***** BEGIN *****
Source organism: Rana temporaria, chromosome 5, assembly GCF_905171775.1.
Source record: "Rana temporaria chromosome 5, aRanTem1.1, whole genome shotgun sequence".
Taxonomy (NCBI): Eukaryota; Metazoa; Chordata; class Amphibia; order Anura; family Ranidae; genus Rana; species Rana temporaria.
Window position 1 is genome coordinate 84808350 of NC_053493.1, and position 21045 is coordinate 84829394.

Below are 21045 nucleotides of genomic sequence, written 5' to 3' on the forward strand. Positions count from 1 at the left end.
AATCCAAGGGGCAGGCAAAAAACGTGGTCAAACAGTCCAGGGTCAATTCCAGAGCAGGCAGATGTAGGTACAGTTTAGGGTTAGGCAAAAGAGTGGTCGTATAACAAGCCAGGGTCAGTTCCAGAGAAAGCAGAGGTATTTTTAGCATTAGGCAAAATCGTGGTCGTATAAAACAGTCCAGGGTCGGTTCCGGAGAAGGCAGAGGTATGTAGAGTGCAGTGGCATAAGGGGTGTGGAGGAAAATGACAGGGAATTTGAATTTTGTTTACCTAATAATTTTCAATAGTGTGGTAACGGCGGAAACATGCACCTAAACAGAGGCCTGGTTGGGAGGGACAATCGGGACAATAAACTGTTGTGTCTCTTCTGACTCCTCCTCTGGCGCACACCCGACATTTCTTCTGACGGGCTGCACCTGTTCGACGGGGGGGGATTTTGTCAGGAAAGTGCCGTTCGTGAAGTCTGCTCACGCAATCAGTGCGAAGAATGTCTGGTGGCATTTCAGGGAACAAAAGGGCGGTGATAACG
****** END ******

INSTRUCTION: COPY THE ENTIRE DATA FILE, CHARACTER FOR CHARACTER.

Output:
Source organism: Rana temporaria, chromosome 5, assembly GCF_905171775.1.
Source record: "Rana temporaria chromosome 5, aRanTem1.1, whole genome shotgun sequence".
Taxonomy (NCBI): Eukaryota; Metazoa; Chordata; class Amphibia; order Anura; family Ranidae; genus Rana; species Rana temporaria.
Window position 1 is genome coordinate 84808350 of NC_053493.1, and position 21045 is coordinate 84829394.

Below are 21045 nucleotides of genomic sequence, written 5' to 3' on the forward strand. Positions count from 1 at the left end.
AATCCAAGGGGCAGGCAAAAAACGTGGTCAAACAGTCCAGGGTCAATTCCAGAGCAGGCAGATGTAGGTACAGTTTAGGGTTAGGCAAAAGAGTGGTCGTATAACAAGCCAGGGTCAGTTCCAGAGAAAGCAGAGGTATTTTTAGCATTAGGCAAAATCGTGGTCGTATAAAACAGTCCAGGGTCGGTTCCGGAGAAGGCAGAGGTATGTAGAGTGCAGTGGCATAAGGGGTGTGGAGGAAAATGACAGGGAATTTGAATTTTGTTTACCTAATAATTTTCAATAGTGTGGTAACGGCGGAAACATGCACCTAAACAGAGGCCTGGTTGGGAGGGACAATCGGGACAATAAACTGTTGTGTCTCTTCTGACTCCTCCTCTGGCGCACACCCGACATTTCTTCTGACGGGCTGCACCTGTTCGACGGGGGGGGATTTTGTCAGGAAAGTGCCGTTCGTGAAGTCTGCTCACGCAATCAGTGCGAAGAATGTCTGGTGGCATTTCAGGGAACAAAAGGGCGGTGATAACG